Oxford Samuel Beckett Award

I can finally say publicly, we’ve won the Oxford Samuel Beckett Theatre Trust Award, and will have a run at the Barbican’s Pit Theatre in late 2018. I’m relieved and honoured to have the financial and practical support of the Barbican going forward. It’s an incredible privilege.

I want to say thank you to everyone who came along to our sharing two weeks ago, it was great fun and super useful presenting the work to you. It could be said that your energy and presence in that room deserve an element of credit for this award. We’d love to hear any thoughts ruminating in your heads, any time.

I want to say thank you to the partners, friends, and relatives of JAMS, for your love and support. You know who you are. My love to you.

Events in my private life preclude me from being ecstatically happy right now, but suffice it to say, I’m extremely excited to get on with this and spend 2018 literally playing with fire.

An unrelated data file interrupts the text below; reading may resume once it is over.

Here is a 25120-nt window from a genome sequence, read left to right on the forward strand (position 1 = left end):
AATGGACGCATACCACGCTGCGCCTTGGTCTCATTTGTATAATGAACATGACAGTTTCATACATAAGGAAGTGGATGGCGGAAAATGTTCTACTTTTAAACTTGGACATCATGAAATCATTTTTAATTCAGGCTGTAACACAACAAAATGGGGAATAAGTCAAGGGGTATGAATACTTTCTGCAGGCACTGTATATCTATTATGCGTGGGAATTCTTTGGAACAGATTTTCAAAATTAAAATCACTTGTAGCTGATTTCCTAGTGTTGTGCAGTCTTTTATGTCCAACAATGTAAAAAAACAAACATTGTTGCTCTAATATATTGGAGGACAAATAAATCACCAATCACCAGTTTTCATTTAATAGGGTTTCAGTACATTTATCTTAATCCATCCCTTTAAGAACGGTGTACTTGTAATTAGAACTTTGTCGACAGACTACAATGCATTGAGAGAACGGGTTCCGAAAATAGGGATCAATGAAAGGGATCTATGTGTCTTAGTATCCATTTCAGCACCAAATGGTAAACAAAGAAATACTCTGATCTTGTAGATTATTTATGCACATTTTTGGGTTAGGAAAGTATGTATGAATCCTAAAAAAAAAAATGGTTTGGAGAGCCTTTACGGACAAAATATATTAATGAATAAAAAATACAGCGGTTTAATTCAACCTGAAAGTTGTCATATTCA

I quit making theatre in late-2016. I’d had enough. I felt disheartened, futile, rejected, jaded and depressed. I told a few of you, ‘2017 I’ll be focusing on poetry, fiction’ and I did, but then I got the email from Barb. I’m fortunate – our work appealed to a particular set of mysterious variables so the panel of judges chose us. Am I any more or less of a performance maker now that we’ve got this prize? No. Is anyone else more or less of a performance maker for not having it? No. It’s an incredible opportunity, and there is admittedly a great (dangerous?) feeling of validation and approval. But really our work is just as valid as it was a month ago. I’m saying this in case anyone reading is feeling as futile, rejected, jaded or depressed as I was last year, let alone my occasional jealousy over friends’ successes. This is hard, vulnerable, precarious work. Take a break if you need to. Redouble your efforts if it feels right. Take care of yourself. Your work, your endeavours, are valid and worthwhile, regardless of external accreditation. Easy for me to say right now, sure, but it’s always true.

From left to right, Alan Fielden, Malachy Orozco, Sophie Grodin, Jemima Yong.

Photo Credit – Helen Murray

Leave a Reply

Your email address will not be published. Required fields are marked *